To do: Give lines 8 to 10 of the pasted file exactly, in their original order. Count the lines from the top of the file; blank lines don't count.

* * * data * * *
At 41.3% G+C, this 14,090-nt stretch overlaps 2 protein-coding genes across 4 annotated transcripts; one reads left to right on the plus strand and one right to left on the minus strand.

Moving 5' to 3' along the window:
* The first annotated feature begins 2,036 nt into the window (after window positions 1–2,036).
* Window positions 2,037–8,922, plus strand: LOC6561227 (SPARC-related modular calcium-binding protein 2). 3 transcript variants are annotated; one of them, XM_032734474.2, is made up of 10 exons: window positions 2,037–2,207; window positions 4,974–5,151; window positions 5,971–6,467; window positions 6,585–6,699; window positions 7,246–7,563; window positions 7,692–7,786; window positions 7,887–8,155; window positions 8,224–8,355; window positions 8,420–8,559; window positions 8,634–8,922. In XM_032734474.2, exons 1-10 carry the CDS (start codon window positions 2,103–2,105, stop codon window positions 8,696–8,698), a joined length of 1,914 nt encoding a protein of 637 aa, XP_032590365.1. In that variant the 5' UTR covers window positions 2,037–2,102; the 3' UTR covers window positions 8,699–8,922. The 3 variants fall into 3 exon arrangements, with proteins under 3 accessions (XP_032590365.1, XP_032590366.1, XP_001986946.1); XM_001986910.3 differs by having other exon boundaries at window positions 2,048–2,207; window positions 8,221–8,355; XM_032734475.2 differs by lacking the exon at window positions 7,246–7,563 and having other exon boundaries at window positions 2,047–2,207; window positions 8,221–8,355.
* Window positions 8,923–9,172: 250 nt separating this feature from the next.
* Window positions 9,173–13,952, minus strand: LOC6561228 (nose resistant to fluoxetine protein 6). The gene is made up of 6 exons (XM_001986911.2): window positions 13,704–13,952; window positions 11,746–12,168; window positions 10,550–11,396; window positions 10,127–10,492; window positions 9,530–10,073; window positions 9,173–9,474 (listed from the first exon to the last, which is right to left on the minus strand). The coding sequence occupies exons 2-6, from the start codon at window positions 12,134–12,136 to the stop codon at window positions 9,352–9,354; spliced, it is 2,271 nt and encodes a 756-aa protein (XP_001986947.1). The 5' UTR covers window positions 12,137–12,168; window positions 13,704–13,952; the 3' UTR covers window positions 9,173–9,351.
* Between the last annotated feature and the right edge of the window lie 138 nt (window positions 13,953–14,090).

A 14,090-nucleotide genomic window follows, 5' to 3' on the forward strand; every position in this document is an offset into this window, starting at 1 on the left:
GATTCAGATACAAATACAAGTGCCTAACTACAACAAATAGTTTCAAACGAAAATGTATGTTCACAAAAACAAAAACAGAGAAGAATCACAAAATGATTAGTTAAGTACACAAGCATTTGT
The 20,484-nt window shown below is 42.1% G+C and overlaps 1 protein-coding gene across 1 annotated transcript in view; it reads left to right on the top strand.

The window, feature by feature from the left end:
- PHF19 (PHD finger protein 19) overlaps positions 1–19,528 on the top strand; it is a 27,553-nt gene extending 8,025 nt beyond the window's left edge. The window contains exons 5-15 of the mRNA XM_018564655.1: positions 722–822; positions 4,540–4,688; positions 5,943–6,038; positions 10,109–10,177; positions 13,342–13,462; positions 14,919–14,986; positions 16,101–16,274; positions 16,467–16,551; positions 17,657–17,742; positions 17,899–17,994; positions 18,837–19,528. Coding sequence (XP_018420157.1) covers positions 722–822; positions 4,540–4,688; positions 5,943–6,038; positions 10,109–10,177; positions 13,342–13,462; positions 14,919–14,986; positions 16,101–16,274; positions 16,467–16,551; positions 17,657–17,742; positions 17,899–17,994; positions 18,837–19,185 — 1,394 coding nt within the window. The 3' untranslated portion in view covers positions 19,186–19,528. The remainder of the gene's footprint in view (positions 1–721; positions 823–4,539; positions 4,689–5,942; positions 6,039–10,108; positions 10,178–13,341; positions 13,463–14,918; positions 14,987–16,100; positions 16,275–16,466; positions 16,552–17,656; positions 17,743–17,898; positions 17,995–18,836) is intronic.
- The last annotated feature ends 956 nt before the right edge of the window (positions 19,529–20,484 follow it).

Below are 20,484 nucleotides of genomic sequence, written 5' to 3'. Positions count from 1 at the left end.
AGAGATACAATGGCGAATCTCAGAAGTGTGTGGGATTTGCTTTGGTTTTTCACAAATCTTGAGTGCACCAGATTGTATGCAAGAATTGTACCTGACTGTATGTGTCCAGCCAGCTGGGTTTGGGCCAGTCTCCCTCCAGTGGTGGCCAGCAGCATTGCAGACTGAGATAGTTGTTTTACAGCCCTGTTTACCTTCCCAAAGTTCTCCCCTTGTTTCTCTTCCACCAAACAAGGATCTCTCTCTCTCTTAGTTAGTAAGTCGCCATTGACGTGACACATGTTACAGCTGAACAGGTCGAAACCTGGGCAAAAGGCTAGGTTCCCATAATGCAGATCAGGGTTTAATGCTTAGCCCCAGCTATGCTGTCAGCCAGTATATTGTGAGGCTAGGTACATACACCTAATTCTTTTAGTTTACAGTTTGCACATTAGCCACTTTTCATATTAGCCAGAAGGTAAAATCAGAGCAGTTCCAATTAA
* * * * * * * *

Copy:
A 14,090-nucleotide genomic window follows, 5' to 3' on the forward strand; every position in this document is an offset into this window, starting at 1 on the left:
GATTCAGATACAAATACAAGTGCCTAACTACAACAAATAGTTTCAAACGAAAATGTATGTTCACAAAAACAAAAACAGAGAAGAATCACAAAATGATTAGTTAAGTACACAAGCATTTGT
The 20,484-nt window shown below is 42.1% G+C and overlaps 1 protein-coding gene across 1 annotated transcript in view; it reads left to right on the top strand.